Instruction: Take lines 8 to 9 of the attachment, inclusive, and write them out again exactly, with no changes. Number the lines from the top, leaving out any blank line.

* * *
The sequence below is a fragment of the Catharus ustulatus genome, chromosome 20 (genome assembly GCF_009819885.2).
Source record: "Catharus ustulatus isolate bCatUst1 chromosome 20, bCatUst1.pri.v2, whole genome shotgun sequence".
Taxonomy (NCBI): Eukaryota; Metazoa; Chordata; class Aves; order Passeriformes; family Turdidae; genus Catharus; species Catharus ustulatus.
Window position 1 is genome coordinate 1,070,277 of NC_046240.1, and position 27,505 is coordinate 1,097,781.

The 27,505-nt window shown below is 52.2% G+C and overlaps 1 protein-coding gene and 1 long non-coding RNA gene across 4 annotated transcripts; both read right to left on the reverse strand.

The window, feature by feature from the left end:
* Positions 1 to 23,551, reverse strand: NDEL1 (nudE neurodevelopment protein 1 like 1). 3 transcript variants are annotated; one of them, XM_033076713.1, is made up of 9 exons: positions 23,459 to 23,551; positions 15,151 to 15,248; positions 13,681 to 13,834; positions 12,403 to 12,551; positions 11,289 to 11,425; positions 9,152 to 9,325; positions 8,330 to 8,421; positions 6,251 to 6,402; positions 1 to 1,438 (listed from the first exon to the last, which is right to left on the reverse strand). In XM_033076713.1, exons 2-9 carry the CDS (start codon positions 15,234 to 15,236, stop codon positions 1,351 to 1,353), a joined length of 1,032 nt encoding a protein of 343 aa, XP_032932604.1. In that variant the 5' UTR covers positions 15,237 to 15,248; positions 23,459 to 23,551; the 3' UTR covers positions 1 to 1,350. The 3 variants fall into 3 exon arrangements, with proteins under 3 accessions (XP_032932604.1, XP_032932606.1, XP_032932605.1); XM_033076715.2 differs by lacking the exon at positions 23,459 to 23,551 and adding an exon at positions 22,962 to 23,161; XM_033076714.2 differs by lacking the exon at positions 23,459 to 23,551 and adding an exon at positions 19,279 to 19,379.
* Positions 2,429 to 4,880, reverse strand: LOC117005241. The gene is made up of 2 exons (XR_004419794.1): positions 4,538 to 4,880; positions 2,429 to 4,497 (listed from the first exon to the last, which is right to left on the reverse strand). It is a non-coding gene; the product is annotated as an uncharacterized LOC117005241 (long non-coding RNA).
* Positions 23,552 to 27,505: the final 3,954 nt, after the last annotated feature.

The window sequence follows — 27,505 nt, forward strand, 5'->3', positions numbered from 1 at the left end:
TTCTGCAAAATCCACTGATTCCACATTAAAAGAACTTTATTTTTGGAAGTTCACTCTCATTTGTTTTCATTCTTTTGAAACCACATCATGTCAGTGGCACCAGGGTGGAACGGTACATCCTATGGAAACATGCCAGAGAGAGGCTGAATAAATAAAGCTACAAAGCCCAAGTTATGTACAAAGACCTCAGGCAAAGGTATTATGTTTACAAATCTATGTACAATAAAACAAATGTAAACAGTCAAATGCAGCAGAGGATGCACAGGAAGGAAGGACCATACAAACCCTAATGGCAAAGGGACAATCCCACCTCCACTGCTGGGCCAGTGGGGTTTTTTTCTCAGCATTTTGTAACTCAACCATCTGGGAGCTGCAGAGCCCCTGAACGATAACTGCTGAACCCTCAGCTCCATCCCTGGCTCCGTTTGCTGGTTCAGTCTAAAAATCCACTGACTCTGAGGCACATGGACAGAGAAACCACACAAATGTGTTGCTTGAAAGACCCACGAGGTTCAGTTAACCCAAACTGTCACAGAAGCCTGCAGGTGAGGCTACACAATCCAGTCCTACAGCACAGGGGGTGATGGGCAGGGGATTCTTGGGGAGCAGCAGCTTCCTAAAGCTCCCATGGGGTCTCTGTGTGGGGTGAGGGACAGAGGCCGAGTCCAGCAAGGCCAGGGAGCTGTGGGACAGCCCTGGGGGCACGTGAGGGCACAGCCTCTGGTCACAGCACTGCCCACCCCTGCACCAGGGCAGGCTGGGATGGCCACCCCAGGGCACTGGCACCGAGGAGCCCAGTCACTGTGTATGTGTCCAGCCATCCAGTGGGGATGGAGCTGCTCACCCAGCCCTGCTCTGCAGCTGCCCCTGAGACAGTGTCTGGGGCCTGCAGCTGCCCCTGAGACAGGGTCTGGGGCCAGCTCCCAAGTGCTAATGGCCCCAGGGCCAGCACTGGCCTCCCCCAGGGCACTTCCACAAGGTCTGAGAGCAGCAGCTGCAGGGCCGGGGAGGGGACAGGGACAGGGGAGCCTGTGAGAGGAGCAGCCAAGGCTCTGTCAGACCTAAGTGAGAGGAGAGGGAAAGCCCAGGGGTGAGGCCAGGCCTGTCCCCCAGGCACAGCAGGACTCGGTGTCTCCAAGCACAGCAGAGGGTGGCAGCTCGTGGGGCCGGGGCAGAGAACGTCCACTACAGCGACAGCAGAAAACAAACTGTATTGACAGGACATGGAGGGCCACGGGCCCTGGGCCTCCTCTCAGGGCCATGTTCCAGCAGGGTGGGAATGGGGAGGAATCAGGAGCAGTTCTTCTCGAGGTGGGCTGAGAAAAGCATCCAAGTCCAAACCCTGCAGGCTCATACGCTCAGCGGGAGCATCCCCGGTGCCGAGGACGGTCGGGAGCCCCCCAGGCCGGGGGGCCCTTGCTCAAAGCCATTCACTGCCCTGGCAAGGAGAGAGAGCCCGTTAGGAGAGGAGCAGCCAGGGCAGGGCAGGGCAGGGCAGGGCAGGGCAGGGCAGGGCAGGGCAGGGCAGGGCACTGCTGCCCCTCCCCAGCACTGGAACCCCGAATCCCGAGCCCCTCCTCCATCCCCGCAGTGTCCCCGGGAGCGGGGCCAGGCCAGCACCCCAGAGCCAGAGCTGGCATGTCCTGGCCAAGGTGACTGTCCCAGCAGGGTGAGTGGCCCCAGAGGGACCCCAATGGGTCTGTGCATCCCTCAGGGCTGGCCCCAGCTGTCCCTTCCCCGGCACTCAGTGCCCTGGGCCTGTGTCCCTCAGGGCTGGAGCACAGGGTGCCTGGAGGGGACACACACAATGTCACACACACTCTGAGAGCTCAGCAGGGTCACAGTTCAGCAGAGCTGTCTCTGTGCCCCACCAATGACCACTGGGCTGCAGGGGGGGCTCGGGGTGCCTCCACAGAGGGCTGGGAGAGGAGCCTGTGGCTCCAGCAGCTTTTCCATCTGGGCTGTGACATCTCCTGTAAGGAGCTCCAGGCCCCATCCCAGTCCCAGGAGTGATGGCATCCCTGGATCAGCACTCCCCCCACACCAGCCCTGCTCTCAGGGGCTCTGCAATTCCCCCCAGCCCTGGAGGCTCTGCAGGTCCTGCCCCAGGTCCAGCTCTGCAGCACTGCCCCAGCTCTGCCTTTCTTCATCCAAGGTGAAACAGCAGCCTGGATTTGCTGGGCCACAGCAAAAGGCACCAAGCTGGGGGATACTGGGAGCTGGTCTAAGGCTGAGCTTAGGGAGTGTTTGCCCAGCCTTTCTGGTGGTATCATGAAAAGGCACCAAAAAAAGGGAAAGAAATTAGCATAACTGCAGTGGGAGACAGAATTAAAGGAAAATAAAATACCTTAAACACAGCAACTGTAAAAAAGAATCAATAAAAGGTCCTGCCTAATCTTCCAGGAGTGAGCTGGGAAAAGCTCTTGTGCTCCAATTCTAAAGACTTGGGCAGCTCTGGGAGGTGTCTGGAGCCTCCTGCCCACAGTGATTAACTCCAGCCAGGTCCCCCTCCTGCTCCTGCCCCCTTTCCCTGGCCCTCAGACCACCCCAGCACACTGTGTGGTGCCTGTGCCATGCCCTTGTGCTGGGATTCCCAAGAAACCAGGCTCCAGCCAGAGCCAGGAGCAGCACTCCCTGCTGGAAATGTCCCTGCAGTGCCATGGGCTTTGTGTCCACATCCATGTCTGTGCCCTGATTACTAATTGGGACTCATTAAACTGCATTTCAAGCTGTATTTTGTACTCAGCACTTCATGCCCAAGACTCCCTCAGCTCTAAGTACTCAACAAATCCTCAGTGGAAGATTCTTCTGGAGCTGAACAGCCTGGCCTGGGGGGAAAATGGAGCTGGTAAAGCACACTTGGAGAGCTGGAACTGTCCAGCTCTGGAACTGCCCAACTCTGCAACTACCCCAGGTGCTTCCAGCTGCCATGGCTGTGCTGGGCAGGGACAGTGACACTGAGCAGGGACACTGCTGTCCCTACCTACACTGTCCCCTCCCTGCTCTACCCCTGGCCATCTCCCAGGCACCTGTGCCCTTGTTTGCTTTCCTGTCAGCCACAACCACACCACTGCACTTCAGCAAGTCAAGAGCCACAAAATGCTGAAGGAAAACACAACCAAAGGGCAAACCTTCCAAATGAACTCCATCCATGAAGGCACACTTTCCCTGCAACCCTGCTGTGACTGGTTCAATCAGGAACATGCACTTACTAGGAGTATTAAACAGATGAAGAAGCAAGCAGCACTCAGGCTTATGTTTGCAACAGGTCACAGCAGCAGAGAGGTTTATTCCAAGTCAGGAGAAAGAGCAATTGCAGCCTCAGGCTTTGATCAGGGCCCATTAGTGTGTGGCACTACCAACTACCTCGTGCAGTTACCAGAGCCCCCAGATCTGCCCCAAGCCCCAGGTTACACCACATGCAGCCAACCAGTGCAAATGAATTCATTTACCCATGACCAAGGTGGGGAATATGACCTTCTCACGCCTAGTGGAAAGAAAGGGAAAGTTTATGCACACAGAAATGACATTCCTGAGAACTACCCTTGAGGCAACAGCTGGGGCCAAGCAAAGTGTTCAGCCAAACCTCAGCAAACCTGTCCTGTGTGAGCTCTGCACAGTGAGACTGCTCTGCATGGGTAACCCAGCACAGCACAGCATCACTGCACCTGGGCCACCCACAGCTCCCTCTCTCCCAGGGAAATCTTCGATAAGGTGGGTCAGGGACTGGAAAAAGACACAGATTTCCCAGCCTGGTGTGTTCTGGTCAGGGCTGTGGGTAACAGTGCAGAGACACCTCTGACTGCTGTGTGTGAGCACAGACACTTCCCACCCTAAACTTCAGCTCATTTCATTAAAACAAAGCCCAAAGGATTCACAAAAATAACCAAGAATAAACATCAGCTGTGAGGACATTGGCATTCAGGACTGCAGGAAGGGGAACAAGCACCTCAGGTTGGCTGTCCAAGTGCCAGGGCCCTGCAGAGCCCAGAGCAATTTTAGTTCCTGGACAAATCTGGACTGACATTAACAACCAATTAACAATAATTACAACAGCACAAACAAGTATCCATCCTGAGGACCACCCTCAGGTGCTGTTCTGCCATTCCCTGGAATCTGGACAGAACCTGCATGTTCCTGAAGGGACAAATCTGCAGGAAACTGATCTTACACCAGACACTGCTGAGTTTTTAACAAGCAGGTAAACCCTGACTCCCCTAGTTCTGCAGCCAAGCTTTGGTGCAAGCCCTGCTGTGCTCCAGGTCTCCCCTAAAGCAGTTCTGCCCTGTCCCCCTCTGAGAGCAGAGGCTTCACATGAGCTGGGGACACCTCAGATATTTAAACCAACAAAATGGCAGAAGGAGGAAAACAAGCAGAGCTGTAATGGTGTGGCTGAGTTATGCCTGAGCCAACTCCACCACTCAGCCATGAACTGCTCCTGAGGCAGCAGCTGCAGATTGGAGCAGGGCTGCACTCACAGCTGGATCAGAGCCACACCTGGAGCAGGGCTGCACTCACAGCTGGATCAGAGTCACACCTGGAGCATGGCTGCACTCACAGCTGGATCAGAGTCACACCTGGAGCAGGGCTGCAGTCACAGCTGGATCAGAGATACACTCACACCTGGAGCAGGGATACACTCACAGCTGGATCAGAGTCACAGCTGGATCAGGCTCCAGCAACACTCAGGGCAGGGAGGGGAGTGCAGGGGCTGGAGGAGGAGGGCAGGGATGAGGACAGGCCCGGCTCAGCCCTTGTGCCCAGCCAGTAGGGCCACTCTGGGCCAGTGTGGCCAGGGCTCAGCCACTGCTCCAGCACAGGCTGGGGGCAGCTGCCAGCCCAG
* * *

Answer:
* Positions 2,429 to 4,880, reverse strand: LOC117005241. The gene is made up of 2 exons (XR_004419794.1): positions 4,538 to 4,880; positions 2,429 to 4,497 (listed from the first exon to the last, which is right to left on the reverse strand). It is a non-coding gene; the product is annotated as an uncharacterized LOC117005241 (long non-coding RNA).
* Positions 23,552 to 27,505: the final 3,954 nt, after the last annotated feature.